Thursday, September 17, 2015

BYOD concern

Which of the following is a concern based on a user taking pictures with a smartphone?

Geotagging is a concern based on a user taking pictures with a mobile device such as a smartphone. This is because the act of geotagging utilizes GPS, which can give away the location of the user.

Application whitelisting is when there is an approved list of applications for use by mobile devices. Usually implemented as a policy, if the mobile device attempts to open an app that is not on the list, the process will fail, or the system will ask for proof of administrative identity.

BYOD stands for bring your own device, a technological concept where organizations allow employees to bring their personal mobile devices to work and use them for work purposes.

MDM stands for mobile device management, a system that enables a security administrator to configure, update, and secure multiple mobile devices from a central location.
 Additional Learning
BYOD Concerns

Around 2011, organizations began to allow employees to bring their own mobile devices into work and connect them to the organization’s network (for work purposes
only, of course). This “bring your own device” concept has since grown into a more popular method of computing for many organizations. It is enticing from a budgeting standpoint, but can be very difficult on the security administrator, and possibly on the user as well.

In order to have a successful BYOD implementation, the key is to implement storage segmentation —a clear separation of organizational and personal information,
applications, and other content. It must be unmistakable where the data ownership line occurs. For networks with a lot of users, consider third-party offerings from companies that make use of mobile device management (MDM) platforms. These are centralized software solutions that can control, configure, update, and secure remote mobile devices such as Android, iOS, BlackBerry, and so on, all from one administrative console. The MDM software can be run from a server within the organization, or administered within the cloud. It makes the job of a mobile IT security administrator at least manageable. From the central location, the security administrator can implement patch management and antivirus management such as updates to the virus definitions.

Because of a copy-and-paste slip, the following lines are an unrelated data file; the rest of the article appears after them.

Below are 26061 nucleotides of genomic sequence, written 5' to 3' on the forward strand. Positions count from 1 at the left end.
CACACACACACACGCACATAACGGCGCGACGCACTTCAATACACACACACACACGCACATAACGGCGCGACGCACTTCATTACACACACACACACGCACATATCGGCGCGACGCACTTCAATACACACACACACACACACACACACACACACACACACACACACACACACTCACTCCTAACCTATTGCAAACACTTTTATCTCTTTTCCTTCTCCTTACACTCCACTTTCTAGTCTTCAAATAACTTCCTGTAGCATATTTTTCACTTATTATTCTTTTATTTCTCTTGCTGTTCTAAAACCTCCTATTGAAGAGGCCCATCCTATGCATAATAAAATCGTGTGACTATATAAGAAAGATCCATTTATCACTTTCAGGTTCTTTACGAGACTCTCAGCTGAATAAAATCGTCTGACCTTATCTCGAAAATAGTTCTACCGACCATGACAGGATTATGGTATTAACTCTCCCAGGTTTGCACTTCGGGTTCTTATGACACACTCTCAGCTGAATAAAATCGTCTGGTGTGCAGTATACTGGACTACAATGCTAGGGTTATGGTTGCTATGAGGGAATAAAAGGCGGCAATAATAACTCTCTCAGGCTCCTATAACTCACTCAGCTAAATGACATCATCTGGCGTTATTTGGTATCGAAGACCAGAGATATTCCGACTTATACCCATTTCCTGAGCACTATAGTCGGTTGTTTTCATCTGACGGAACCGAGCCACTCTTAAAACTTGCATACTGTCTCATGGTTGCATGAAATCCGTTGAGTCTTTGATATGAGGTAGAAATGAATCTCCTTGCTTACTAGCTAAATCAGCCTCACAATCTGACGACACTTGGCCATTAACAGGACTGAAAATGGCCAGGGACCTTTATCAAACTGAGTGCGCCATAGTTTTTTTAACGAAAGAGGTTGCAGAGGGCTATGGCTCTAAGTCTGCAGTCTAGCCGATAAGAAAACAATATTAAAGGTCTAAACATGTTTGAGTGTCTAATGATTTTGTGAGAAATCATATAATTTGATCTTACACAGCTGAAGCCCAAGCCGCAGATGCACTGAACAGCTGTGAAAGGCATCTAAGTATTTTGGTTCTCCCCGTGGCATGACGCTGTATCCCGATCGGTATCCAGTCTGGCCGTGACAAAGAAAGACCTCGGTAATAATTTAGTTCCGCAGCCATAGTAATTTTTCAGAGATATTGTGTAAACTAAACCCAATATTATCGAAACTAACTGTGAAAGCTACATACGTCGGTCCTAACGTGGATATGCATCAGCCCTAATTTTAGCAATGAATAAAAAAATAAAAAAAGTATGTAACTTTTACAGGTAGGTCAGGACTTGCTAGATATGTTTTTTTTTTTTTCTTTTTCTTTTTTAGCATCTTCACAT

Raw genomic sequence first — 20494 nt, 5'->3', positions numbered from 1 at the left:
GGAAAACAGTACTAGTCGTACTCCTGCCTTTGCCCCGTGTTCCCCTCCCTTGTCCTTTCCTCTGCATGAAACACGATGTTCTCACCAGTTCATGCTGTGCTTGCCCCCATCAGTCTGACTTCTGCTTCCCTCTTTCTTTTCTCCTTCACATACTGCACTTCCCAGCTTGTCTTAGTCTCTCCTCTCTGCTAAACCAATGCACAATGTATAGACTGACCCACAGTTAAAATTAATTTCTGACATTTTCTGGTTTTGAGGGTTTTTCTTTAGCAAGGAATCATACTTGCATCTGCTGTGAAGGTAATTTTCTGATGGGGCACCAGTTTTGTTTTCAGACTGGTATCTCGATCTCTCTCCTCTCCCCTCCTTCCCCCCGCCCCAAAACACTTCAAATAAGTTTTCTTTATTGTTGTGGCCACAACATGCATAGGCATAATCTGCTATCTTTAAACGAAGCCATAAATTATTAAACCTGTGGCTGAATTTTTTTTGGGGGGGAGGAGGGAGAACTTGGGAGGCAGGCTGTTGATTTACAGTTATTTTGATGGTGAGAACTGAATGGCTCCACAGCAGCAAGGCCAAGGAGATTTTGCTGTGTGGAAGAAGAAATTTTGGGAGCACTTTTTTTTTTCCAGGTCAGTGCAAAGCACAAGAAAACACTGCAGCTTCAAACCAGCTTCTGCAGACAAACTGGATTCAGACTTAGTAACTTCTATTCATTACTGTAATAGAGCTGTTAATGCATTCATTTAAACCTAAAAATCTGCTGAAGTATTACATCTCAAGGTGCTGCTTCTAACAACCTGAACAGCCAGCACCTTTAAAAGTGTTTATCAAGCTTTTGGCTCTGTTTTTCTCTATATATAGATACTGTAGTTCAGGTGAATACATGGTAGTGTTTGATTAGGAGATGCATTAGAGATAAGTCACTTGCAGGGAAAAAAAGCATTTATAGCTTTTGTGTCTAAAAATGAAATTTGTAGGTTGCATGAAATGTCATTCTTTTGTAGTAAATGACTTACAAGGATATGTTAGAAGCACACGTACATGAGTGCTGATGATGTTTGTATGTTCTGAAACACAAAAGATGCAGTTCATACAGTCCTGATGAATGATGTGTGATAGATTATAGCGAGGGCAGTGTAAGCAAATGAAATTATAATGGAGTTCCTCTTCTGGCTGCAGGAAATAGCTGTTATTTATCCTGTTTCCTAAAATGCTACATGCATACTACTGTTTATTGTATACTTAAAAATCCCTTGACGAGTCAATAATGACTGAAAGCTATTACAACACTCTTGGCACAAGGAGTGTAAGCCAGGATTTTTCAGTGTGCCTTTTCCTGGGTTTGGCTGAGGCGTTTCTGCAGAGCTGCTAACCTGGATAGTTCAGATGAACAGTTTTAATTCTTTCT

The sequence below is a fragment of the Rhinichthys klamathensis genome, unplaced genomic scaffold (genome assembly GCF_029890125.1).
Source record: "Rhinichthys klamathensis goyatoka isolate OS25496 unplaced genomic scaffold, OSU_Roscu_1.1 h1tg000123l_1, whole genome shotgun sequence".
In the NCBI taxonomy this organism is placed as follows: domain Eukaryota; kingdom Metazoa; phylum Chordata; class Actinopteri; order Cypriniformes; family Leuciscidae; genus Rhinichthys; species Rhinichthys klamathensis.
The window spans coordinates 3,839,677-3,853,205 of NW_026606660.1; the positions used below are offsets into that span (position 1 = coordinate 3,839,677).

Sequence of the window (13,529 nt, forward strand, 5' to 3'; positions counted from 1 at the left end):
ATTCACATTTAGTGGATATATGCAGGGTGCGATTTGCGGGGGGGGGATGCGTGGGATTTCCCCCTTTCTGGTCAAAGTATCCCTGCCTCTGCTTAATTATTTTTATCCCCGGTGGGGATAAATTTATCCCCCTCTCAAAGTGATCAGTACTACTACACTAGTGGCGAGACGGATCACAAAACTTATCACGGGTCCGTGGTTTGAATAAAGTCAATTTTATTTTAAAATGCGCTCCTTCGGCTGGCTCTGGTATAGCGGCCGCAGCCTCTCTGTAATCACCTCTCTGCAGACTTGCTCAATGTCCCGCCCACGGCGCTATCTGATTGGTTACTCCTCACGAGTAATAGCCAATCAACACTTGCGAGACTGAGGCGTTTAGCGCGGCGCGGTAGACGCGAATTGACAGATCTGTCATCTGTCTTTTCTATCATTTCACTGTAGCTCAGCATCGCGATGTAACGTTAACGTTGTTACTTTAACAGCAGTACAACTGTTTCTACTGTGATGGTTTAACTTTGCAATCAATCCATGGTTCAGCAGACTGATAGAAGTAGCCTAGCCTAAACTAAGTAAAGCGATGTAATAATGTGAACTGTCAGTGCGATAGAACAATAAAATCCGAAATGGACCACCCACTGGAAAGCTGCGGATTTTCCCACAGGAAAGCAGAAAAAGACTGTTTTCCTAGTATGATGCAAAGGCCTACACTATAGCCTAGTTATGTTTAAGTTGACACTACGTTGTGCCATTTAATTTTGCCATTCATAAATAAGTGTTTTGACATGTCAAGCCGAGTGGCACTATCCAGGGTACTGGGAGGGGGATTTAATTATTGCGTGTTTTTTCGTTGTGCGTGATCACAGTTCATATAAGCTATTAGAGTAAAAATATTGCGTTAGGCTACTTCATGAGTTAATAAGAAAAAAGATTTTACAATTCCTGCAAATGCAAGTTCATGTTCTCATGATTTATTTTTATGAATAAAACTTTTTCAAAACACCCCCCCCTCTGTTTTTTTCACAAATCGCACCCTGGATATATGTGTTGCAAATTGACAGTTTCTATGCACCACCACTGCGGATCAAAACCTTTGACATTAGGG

The admin can also set up more secure levels of mobile device access control. Access control is the methodology used to allow access to computer systems. For larger organizations, MDM software makes it easy for an admin to view inventory control, such as how many devices are active for each of the mobile operating systems used. It also makes it simpler to track assets, such as the devices themselves, and the types of data each contains. In addition, MDM software makes it less complicated to disableunused features on multiple devices at once, thereby increasing the efficiency of the devices, reducing their footprint, and ultimately making them more secure. For instance, an employee who happens to have both a smartphone and a tablet capable of making cellular calls doesn’t necessarily need the latter. The admin could disable the tablet’s cellular capability, which would increase battery efficiency as well as security for that device. Finally, application control becomes easier as well. Applications can be installed, uninstalled, updated, and secured from that central location. Even devices’ removable storage (often USB-based) can be manipulated—as long as the removable storage is currently connected to the device.

Policies that need to be instituted include an acceptable use policy, a data ownership policy, and a support ownership policy. In essence, these define what a user is allowed to do with the device (during work hours), who owns what data and how that data is separated, and under what scenarios the organization takes care of technical support for the device as opposed to the user.

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